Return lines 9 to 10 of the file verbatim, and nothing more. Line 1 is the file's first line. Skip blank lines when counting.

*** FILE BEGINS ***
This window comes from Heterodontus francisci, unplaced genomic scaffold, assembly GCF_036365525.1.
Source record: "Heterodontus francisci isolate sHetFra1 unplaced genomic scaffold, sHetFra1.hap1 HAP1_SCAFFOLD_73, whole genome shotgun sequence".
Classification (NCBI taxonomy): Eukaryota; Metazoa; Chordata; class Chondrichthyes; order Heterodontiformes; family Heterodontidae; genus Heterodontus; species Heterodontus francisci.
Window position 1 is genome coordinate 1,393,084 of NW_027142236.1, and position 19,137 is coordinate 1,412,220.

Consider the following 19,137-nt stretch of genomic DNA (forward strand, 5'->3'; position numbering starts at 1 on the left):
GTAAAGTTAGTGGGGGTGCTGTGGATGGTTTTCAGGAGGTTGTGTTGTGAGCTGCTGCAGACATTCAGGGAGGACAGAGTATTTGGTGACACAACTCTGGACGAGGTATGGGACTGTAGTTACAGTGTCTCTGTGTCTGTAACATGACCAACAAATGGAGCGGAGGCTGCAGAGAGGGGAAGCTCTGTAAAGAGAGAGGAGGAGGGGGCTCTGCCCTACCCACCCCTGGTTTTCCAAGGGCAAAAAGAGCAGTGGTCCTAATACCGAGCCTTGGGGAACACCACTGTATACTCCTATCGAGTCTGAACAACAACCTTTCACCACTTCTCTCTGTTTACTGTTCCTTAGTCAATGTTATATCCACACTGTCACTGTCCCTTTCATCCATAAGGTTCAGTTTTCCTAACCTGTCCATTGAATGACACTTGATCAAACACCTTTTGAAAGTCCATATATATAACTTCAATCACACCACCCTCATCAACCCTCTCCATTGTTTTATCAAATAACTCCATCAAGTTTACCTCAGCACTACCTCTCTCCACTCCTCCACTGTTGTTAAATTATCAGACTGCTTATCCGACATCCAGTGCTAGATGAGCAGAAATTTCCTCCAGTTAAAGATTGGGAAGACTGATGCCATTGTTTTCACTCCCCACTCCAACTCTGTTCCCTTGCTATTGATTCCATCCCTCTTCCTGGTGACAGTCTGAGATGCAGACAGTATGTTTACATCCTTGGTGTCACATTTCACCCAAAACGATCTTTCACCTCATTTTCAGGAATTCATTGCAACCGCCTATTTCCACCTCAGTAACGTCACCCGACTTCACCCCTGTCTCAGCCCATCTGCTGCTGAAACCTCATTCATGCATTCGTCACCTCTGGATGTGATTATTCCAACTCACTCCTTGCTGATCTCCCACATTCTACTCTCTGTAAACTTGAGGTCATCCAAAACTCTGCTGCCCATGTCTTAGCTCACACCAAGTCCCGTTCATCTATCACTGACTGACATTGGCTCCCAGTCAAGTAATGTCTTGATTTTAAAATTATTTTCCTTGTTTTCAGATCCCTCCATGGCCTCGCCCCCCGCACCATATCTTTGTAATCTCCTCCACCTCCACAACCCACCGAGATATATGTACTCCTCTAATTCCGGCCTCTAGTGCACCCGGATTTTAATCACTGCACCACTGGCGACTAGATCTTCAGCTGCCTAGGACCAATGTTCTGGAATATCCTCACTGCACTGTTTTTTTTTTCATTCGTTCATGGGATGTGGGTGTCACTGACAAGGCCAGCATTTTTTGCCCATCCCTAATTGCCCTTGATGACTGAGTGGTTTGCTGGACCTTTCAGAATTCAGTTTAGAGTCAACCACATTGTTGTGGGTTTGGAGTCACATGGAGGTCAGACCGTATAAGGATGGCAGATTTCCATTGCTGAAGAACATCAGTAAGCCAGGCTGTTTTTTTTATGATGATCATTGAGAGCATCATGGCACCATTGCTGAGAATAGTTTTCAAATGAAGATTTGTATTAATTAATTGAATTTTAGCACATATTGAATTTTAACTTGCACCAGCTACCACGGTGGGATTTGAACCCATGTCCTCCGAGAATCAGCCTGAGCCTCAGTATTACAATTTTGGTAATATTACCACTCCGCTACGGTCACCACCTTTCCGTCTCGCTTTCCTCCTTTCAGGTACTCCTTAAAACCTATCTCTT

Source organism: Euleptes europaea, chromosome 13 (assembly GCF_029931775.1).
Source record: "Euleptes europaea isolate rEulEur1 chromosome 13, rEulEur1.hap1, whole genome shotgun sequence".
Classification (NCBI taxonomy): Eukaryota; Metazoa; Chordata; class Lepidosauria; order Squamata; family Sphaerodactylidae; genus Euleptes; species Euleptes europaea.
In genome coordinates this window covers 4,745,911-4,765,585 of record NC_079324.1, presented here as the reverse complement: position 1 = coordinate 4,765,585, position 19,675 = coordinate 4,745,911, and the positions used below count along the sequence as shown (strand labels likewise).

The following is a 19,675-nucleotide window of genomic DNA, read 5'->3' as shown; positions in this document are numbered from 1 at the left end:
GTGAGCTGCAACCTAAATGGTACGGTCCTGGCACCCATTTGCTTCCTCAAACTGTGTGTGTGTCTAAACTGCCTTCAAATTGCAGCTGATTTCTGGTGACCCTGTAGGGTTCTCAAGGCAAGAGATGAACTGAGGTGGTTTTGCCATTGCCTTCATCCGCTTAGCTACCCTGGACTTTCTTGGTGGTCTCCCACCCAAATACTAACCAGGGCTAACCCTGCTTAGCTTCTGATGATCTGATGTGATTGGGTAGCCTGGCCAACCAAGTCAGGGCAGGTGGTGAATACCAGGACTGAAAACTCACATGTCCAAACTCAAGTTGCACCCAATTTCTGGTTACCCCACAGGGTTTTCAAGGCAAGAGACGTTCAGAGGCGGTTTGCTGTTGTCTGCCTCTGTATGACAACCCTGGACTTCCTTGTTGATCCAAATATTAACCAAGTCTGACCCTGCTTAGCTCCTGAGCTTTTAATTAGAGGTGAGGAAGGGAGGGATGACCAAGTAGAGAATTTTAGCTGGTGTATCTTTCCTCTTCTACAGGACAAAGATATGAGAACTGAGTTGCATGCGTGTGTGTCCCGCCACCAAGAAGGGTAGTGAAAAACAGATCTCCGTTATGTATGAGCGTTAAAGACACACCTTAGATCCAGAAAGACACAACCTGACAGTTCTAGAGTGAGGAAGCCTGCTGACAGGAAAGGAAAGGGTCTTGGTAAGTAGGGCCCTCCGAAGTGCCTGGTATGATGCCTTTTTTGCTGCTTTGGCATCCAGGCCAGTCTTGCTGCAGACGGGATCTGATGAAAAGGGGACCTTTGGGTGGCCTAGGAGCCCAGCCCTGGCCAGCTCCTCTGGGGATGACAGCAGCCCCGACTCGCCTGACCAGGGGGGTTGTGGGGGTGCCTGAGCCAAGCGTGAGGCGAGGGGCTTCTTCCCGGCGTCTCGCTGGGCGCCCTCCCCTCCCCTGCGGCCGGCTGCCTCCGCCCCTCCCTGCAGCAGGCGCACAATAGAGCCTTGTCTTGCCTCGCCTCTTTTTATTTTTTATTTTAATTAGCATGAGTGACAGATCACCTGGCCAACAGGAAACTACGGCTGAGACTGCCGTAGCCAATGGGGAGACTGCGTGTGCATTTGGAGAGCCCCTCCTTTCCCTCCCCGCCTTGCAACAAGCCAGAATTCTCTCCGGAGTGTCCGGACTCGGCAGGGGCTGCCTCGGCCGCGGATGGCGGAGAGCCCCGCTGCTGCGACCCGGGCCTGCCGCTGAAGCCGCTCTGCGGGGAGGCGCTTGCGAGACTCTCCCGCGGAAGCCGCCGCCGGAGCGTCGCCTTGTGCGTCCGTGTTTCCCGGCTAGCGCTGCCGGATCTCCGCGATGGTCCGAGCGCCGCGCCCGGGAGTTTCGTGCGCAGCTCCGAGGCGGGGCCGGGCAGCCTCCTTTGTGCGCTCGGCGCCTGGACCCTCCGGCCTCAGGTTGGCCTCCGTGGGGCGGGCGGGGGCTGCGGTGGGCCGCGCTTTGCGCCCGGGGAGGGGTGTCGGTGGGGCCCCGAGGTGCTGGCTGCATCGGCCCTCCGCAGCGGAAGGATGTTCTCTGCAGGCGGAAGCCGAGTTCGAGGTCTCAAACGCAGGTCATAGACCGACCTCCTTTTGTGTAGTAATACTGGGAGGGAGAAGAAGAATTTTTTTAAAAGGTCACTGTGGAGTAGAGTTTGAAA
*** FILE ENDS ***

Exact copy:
Classification (NCBI taxonomy): Eukaryota; Metazoa; Chordata; class Lepidosauria; order Squamata; family Sphaerodactylidae; genus Euleptes; species Euleptes europaea.
In genome coordinates this window covers 4,745,911-4,765,585 of record NC_079324.1, presented here as the reverse complement: position 1 = coordinate 4,765,585, position 19,675 = coordinate 4,745,911, and the positions used below count along the sequence as shown (strand labels likewise).